That's right. Making butter. Rocket science you say? Hardly. If I had any idea just how simple it was to knock out a batch of butter, I would've been doing this years ago. It's hard to believe sometimes just how separated we are from our food sources, when an adult has a vague sense of how butter gets to her table, but is sure it involves a hyper-complicated process or hours and hours at one of those old-school churners that seem to be used almost exclusively as country decor tchatchkas, nick-knacks or occasionally, storage. I felt almost ashamed that it took Karen Solomon's lovely cookbook Jam It, Cure It, Pickle It, to make me realize just how simple making your own goodies like butter really are. No wonder each family used to make their own butter! So simple, you get beautiful, fresh buttermilk and fabulous butter all at once! How does the magic happen you ask? Shake. Shake. Shake. Or, for the weak-armed, Mix. That's right. Grab yourself some heavy whipping cream and let's get started.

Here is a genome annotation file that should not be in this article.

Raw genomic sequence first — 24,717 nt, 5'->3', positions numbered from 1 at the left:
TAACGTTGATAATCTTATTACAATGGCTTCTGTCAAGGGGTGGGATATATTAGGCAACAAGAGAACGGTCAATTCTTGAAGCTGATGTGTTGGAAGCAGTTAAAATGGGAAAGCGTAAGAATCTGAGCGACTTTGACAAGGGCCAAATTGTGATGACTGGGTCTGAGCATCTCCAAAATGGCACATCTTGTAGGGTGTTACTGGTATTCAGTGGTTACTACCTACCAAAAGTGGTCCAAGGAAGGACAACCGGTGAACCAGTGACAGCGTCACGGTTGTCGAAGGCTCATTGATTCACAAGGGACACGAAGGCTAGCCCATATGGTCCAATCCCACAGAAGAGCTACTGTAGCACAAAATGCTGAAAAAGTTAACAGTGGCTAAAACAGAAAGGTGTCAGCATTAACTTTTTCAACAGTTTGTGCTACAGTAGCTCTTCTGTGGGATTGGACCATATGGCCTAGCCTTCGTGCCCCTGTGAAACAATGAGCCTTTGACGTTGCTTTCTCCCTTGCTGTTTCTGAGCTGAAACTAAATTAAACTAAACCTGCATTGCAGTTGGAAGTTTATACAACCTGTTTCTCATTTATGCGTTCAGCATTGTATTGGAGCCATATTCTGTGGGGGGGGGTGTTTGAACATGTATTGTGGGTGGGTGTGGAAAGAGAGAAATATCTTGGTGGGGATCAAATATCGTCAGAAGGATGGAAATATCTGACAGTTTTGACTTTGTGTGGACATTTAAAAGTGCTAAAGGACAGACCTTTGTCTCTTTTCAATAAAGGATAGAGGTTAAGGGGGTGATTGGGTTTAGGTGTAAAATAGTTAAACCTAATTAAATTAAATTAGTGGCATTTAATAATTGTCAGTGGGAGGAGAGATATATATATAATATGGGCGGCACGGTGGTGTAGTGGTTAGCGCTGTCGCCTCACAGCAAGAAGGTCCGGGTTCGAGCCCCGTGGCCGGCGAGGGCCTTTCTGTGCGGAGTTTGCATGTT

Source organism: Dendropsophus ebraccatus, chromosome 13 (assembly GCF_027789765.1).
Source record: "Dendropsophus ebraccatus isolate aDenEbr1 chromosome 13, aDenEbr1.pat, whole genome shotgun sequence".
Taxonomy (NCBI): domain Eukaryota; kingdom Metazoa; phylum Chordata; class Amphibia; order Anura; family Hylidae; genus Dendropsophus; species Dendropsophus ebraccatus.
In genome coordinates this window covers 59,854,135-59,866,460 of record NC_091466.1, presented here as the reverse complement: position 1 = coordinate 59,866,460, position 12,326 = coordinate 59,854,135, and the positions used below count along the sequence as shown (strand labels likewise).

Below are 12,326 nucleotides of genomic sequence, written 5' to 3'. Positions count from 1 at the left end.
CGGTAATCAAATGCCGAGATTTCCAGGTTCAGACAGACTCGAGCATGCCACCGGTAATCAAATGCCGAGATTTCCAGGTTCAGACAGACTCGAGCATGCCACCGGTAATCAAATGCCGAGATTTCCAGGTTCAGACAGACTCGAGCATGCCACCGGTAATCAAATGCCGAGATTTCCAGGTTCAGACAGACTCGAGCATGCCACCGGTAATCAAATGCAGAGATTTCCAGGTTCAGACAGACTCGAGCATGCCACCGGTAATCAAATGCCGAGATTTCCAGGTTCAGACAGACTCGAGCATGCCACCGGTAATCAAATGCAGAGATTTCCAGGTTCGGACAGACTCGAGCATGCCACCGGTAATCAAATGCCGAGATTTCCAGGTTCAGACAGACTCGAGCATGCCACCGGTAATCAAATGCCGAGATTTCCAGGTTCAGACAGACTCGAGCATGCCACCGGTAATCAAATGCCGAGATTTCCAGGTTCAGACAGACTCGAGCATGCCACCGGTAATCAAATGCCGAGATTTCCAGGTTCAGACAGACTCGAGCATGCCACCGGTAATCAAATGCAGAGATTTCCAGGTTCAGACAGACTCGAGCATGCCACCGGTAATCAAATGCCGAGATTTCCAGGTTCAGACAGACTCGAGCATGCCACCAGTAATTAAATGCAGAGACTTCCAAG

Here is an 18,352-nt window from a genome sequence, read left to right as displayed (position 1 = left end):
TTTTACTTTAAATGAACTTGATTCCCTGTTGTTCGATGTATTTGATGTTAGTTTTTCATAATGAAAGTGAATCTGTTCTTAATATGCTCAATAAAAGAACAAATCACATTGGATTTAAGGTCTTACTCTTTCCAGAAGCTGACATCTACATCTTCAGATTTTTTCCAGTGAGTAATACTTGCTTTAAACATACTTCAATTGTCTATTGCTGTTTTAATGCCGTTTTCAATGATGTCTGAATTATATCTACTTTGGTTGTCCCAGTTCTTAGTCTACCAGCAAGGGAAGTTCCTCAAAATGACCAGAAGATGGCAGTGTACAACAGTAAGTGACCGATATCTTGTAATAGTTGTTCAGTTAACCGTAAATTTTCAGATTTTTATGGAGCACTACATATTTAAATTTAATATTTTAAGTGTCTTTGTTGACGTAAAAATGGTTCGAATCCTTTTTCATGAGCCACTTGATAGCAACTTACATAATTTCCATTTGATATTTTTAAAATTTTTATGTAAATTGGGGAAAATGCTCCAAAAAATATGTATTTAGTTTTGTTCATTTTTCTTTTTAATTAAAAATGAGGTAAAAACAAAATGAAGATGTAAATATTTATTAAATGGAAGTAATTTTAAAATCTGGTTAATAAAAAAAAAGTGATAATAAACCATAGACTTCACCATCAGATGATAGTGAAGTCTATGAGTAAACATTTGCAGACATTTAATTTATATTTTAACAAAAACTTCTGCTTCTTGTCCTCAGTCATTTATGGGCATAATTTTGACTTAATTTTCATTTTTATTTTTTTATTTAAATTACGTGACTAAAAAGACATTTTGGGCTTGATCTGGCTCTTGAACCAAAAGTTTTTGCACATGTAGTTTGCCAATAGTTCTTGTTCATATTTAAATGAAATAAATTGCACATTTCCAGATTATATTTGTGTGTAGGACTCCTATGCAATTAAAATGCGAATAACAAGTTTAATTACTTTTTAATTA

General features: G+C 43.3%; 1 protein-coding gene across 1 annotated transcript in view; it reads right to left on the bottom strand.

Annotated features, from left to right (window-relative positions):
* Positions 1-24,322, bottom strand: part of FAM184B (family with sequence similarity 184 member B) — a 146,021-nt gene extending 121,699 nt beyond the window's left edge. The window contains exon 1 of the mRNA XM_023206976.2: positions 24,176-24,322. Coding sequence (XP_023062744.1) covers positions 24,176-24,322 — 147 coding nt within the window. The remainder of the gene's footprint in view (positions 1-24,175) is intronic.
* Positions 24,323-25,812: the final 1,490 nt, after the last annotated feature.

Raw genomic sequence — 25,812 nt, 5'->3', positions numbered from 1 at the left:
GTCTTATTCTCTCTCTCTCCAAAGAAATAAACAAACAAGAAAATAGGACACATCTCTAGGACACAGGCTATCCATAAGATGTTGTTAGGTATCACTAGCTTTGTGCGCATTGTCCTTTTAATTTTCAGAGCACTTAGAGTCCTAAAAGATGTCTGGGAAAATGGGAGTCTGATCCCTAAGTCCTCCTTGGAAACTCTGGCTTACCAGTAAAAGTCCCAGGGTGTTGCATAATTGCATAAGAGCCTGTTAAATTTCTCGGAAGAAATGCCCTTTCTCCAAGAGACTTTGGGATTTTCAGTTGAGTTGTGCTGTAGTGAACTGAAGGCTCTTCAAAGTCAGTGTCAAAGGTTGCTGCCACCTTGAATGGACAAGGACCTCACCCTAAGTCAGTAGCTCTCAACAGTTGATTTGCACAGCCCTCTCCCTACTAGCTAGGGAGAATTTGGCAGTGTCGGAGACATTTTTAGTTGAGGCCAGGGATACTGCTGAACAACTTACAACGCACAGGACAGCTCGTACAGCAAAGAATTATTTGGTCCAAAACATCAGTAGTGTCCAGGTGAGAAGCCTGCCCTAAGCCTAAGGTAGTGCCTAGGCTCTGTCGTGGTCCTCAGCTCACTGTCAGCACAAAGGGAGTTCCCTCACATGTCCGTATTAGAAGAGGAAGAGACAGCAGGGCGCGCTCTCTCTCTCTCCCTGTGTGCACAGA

from Jam It, Pickle It, Preserve it by Karen Solomon
1 c Heavy Whipping Cream
salt to taste
Place cream in a clean jar with a tight-fitting lid. Jar should be large enough for cream to only take up half of it. Shake. I imagine this would be an awesome game for kids - just beware of launching jars. Shake, dancing along with the shaking is even more fun. Shake while reading the paper. Shake for 3 minutes or so (depending on the temperature, warmer = faster), you'll have whipped cream. Another few minutes you'll have the beginnings of butter. Once you get a good amount of solidified mass and separated buttermilk, pour and reserve the buttermilk in a separate bowl (for ideas on how to use the buttermilk, see the next post!).
Once buttermilk is removed, pour just enough water to cover the nascent butter into the jar and shake some more. Once more solid, dump this water out (do not keep this liquid). Repeat once more. Once the butter consistency is to your liking, mix with your favorite salt or fresh herbs, garlic, whatever your little heart desires. Refrigerate for up to 2 weeks. Also makes a great gift.
ALTERNATIVELY, if you just don't have the shake in you, place cream in stand mixer (or use hand-held mixer) and mix until the butter is mostly solidified and you have your buttermilk. Reserve buttermilk by pouring into separate bowl. Add water to butter, again mix until it's at the consistency you want, pour out water (no need to keep this water) and add in any of your favorite mixings as mentioned above.